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The Cybersecurity 202: Chris Krebs fiercely defends election while President Trump’s attacks

Chris Krebs shaking hands with President Trump in the The Oval Office

Christopher Krebs last night offered a cool, rational defense of the election’s integrity in his first interview since President Trump fired him as the nation’s top election security official.

It was a stark contrast with President Trump, whose attacks on the 2020 contest are becoming increasingly fantastical. Krebs, who led the government’s Cybersecurity and Infrastructure Security Agency, gave “60 Minutes” interviewer Scott Pelley a point-by-point refutation of the unfounded election fraud claims made by Trump and his allies, which he called “nonsense” and “farcical.”

Those baseless claims include a conspiracy theory positing that Democrats operated a secret algorithm changing how machines recorded votes on an extensive scale and that votes were mysteriously tabulated overseas.

Krebs’s bottom line: Such fraud claims fail the smell test because, as of 2020, there are paper records for 95 percent of ballots cast by American voters. And hand counts of those ballots in Georgia, Wisconsin, and elsewhere show no significant difference between what was tabulated by machines.

“The proof is in the ballots,” he said. “The recounts are consistent with the initial count. To me that’s further evidence, that’s confirmation that the systems used in the 2020 election performed as expected and the American people should have 100 percent confidence in their votes.”

That’s been a consistent message for Krebs, who has trumpeted the importance of paper ballots and post-election audits as vital protections against election hacking or other malfeasance for more than three years. Trump, by contrast, has frequently shifted his claims about election fraud depending on where he thinks he can gain an edge.

Krebs lashed out at Rudy Giuliani and Trump’s other lawyers who have peddled such claims.

He savaged a news conference in which the lawyers alleged without evidence that Dominion Voting Systems’ machines somehow changed votes, calling it an attempt “to undermine confidence in the election, to confuse people to scare people.”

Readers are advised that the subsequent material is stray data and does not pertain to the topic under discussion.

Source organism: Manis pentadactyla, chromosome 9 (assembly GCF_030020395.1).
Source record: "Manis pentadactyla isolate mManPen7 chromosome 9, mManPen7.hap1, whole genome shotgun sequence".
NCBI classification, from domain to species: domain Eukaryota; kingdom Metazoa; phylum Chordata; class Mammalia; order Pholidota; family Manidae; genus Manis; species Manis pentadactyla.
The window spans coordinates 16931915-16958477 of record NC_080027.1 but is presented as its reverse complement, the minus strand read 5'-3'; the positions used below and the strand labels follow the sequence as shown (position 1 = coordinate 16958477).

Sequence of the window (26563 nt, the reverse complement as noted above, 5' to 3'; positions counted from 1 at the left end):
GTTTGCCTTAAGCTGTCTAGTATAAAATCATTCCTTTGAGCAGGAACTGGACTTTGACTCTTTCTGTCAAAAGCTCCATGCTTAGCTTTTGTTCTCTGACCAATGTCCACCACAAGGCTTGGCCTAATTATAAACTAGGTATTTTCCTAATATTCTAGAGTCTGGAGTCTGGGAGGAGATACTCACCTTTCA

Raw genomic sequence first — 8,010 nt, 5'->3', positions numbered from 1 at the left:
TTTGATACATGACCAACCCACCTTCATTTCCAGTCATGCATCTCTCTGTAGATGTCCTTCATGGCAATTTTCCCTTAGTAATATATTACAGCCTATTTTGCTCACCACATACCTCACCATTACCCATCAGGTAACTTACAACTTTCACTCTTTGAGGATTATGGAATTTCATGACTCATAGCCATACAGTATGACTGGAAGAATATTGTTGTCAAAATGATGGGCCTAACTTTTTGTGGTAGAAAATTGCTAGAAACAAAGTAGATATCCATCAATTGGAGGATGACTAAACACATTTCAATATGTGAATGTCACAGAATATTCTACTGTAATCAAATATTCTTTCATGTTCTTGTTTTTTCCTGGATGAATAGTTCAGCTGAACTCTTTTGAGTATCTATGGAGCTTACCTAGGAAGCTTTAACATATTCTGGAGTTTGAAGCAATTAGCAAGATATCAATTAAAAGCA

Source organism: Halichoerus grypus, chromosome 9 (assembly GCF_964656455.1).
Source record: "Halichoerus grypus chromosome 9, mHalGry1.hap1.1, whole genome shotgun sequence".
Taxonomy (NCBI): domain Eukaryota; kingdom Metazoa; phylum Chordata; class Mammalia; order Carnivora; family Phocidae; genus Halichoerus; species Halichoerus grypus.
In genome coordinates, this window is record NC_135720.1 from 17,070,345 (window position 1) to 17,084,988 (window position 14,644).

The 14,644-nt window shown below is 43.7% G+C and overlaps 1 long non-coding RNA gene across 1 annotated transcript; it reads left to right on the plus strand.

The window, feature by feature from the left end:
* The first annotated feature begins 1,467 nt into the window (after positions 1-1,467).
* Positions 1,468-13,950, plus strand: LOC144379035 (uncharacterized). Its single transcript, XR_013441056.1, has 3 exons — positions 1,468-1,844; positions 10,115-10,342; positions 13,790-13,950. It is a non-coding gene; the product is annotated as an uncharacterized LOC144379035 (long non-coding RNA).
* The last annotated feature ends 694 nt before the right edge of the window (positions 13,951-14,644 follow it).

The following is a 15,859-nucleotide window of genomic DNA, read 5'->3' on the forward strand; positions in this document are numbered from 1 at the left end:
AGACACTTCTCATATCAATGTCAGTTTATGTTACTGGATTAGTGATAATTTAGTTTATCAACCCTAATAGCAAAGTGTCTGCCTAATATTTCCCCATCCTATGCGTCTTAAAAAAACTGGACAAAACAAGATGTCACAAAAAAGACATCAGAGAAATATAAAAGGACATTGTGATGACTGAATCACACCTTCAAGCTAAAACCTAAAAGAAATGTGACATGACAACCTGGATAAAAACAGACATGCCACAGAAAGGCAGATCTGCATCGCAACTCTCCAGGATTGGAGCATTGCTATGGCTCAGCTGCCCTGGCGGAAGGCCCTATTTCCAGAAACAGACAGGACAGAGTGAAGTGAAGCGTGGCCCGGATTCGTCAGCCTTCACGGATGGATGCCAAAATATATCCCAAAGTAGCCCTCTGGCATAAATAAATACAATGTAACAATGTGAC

There’s no evidence Dominion machines, which were used in Georgia and other states to mark and record votes, were compromised. Dominion has produced a 15-point refutation of the claims.

“What it was actively doing was undermining democracy, and that’s dangerous,” Krebs said.

He also called it “a travesty” that doubts about the election’s integrity have led to attacks, including death threats, against secretaries of state and other election officials.

“They’re defending democracy. They’re doing their jobs,” he said.

Here are more details from Krebs's interview with Jaclyn Peiser.

Trump, meanwhile, doubled down on his baseless claims.

In his first TV interview since the election, he casually suggested to Fox News Channel’s “Sunday Morning Futures” host Maria Bartiromo that the Justice Department and the FBI might have been part of a broad conspiracy to rig the election.

He also repeated debunked claims, including that large numbers of ballots were cast on behalf of the deceased and pledged he was “going to use 125 percent of my energy” to continue to contest President-elect Joe Biden’s win, Felicia Sonmez reports.

Trump claimed that foreign leaders have been calling and telling him this was the most “messed-up” election they have ever seen, but he did not name any of the leaders.

The president also lashed out after Krebs’s “60 Minutes” interview.

He tweeted, calling U.S. election security “an international joke” and describing the 2020 election as “probably our least secure EVER!”

In another tweet, Trump promised “some big things happening in our various litigations on the Election Hoax. Everybody knows it was Rigged.”

Twitter flagged both tweets as containing “disputed” claims.

The president’s apparent concern about election security is undermined by the fact he held only one Cabinet-level meeting on election security during his presidency. He also did not endorse Democratic-led efforts to increase funding to further secure voting such as paper ballots and post-election audits.

Ivanka Trump and Family.

Knowing the fact that her dad President Trump has lost the election, Ivanka Trump’s political ambitions seek a new home after the White House as she and her Husband contemplating where to settle next.

Source credited to